Politics

Canada-EU summit reception costs keep rising - to $162K

The government has revealed new figures for a reception last fall for visiting European officials and business representatives to celebrate the conclusion of talks on a Canada-EU free-trade deal - figures that show the bill growing by about $40,000 to $162,863.

Event at Toronto's Royal York in September included invitees from corporate Canada

New figures disclosed by the government show a reception held at Toronto's Royal York to promote the free-trade deal between the EU and Canada cost at least $162,863. (CBC)

It was a grand affair — which is just as well. For $162,863, you want more than cheese dip and some dried-up carrots.

But then, the plan called for "royal" treatment of the visitors. The Prime Minister's Office had insisted on that when Herman Van Rompuy, then president of the European Council, and José Manuel Barroso, then head of the European Commission, stopped in Ottawa last Sept. 26.

After all, the occasion marked the end of negotiations — OK, nearly the end — for the Comprehensive Economic and Trade Agreement (CETA), the long-sought free-trade agreement between Canada and the European Union.

And the PMO could hardly complain that it wasn't royal enough. The food, the drinks and the room at Toronto's Royal York Hotel cost a little north of $50,000.

But only a cheapskate would leave it at that. And, in a new update to an earlier disclosure that pegged overall costs at $121,454, it seems the bill has edged substantially upwards — by about $40,000.

In a just-released written reply to Arnold Chan, the Liberal MP for Scarborough-Agincourt, the government reveals that flying 17 staffers from the Department of Foreign Affairs and Trade to Toronto cost $23,000. A motorcade to get everyone from downtown Ottawa to the airport cost $21,000. Vehicle rentals added $12,000 more.

A previous disclosure revealed the event caused $9,533 in overtime for the RCMP.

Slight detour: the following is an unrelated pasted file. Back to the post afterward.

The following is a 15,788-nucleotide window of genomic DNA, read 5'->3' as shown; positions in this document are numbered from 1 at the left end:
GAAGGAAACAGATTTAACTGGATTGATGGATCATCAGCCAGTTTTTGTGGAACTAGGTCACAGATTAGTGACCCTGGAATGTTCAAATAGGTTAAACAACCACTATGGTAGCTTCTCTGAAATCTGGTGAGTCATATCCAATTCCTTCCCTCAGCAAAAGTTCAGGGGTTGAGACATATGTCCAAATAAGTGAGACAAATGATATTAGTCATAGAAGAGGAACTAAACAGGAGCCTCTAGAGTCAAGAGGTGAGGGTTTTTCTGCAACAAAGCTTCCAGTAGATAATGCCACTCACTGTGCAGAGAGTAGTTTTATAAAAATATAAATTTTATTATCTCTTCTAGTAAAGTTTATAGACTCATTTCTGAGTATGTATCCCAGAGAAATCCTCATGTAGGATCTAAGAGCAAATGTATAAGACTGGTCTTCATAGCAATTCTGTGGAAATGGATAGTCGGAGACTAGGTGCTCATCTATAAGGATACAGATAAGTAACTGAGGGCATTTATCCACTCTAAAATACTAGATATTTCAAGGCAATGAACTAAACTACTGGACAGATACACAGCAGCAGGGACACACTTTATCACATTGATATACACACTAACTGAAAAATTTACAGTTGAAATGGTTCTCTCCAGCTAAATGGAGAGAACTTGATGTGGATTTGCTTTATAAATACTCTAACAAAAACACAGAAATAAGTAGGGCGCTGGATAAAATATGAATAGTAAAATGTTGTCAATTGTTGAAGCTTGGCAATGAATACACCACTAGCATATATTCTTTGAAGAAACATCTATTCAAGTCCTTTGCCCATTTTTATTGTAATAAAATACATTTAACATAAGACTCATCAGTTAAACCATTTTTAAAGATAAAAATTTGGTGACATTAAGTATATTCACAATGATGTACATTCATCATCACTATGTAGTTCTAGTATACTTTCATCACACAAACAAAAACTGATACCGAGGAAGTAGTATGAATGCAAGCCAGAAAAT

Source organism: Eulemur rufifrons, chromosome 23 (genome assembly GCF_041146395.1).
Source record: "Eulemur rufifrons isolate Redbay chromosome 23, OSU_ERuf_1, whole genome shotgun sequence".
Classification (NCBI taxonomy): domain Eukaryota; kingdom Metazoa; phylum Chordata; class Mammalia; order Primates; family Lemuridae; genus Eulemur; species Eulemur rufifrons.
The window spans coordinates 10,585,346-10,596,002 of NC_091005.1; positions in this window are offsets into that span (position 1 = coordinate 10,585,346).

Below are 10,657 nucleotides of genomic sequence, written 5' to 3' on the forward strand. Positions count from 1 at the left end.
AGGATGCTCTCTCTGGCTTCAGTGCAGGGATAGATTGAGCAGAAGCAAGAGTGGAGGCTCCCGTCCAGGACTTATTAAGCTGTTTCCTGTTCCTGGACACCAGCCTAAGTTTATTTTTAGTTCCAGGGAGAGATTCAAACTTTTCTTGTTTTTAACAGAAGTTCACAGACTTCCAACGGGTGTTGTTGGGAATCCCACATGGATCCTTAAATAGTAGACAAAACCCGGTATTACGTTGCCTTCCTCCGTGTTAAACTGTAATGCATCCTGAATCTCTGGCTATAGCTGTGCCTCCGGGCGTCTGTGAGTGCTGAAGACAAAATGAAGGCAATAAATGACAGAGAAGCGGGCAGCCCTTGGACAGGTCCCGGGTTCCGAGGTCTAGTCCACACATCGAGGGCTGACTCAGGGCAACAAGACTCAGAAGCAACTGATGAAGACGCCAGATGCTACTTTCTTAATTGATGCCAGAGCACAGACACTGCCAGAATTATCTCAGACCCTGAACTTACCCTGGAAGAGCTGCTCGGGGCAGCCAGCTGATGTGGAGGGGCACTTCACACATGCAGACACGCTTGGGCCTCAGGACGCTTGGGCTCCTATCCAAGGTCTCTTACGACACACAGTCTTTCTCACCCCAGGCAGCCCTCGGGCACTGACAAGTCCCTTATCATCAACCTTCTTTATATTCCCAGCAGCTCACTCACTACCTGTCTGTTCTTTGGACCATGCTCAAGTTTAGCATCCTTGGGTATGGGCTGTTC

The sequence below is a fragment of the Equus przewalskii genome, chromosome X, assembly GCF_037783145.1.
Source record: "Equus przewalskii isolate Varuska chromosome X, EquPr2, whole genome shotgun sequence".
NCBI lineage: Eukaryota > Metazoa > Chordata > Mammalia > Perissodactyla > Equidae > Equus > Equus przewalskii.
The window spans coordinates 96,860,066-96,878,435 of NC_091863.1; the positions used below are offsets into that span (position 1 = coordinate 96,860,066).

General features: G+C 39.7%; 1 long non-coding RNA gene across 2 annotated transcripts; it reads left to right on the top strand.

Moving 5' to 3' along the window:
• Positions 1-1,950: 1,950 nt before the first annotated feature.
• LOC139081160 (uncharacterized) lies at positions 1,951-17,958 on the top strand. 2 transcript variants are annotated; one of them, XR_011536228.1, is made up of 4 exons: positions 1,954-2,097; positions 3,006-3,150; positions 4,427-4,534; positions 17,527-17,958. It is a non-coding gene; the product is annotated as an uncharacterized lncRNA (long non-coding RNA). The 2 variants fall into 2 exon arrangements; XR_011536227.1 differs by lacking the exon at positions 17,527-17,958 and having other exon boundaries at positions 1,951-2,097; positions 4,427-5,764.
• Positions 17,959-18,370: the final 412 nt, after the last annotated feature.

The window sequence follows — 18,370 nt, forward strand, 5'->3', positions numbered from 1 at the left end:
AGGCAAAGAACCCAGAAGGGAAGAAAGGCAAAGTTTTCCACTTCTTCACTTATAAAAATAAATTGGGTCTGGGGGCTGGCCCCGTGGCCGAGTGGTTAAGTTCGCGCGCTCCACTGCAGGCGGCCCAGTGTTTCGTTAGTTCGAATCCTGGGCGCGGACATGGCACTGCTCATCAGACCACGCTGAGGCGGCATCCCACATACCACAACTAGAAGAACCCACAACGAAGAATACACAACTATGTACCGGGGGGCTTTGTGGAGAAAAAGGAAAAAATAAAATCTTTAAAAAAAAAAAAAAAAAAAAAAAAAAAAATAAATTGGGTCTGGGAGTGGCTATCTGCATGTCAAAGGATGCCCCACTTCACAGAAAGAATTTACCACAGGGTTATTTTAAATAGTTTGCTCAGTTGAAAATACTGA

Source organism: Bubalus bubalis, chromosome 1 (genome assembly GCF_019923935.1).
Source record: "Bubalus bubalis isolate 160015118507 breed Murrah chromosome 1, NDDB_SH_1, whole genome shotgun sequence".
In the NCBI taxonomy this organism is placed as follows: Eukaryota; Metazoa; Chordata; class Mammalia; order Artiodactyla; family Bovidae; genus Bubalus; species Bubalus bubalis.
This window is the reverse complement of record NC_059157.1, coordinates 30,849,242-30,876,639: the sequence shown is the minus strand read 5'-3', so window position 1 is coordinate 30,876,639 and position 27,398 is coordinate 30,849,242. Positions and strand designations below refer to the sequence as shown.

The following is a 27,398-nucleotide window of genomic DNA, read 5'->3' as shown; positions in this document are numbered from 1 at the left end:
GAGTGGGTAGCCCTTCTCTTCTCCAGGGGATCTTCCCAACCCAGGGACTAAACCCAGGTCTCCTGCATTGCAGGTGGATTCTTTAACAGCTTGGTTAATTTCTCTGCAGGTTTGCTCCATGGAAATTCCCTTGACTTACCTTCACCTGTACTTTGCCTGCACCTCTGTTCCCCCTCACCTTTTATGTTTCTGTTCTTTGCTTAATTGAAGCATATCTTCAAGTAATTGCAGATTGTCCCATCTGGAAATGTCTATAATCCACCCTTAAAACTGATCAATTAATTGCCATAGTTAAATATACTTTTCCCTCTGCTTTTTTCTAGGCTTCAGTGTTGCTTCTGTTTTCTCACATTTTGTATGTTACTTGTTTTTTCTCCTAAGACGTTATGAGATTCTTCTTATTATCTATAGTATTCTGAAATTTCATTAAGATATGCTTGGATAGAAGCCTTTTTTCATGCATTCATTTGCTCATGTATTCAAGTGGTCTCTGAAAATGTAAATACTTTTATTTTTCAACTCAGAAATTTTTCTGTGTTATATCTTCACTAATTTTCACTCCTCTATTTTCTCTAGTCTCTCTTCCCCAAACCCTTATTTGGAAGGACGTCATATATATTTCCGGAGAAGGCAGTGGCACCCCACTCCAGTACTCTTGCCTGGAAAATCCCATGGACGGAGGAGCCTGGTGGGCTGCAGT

But the entertainment at the Royal York beano was surely a bargain — just $10,400 to bring in a military band and Canadian quartet The Tenors to serenade guests as they rubbed shoulders with the European delegation.

Prime Minister Stephen Harper, centre, arrives with Herman Van Rompuy, left, then-president of the European Council, and José Manuel Barroso, right, then-president of the European Commission, in Toronto Sept. 26 for a reception to promote the Canada-EU trade deal. (Nathan Denette/Canadian Press)

True, the European leaders had already enjoyed a full-dress reception on Parliament Hill — inspection of the honour guard, parade down the Hall of Honour, signing ceremony, the works. And, true, the visitors had a commercial flight booked back from Ottawa to Brussels.

But the government insisted they stay for a second reception in Toronto, to meet the business elite. And nobody was going to tell Jose Manuel Barroso to — what? Grab a cab to the airport and take the red-eye? And end up cooling his heels in a transit lounge in Frankfurt?

That wouldn't do. So the government famously agreed to fly the guests home to Brussels in the prime minister's Airbus, at a cost of at least $300,000.


A list of reception expenses paid by the Department of Foreign Affairs, released this week. (Dept. of Foreign Affairs, Trade and Development)

View a larger version of this chart


That much we knew — and, next to that, the reception may seem like a trifle. But it had to be done right. It seems the backdrops for the stage — just the backdrops — cost more than $19,000. The staging and the audio-visual setup added nearly $15,000 to that.

But the translation was a steal! Just $919 to translate both the program and the menu!

In fairness, it was a pretty big affair. The guest list included a who's-who of Canadian business: bankers, auto executives, BlackBerry, SNC Lavalin, Bombardier, Tim Horton's and, of course, Mercedes-Benz. CBC News has learned that members of the Conservative Party's National Council were also invited.

So — was it worth it? Buried in the answer to Arnold Chan's question, the government's written reply handles the matter tactfully.

It says that it has "no information with regard to a value-for-money assessment for the Toronto event."

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About the Author

Terry Milewski worked in 50 countries during 38 years with the CBC. He was the CBC's first Middle East Bureau Chief, spent eight years in Washington during the Reagan, Bush and Clinton administrations and was based in Vancouver for 14 years before returning to Ottawa as senior correspondent.

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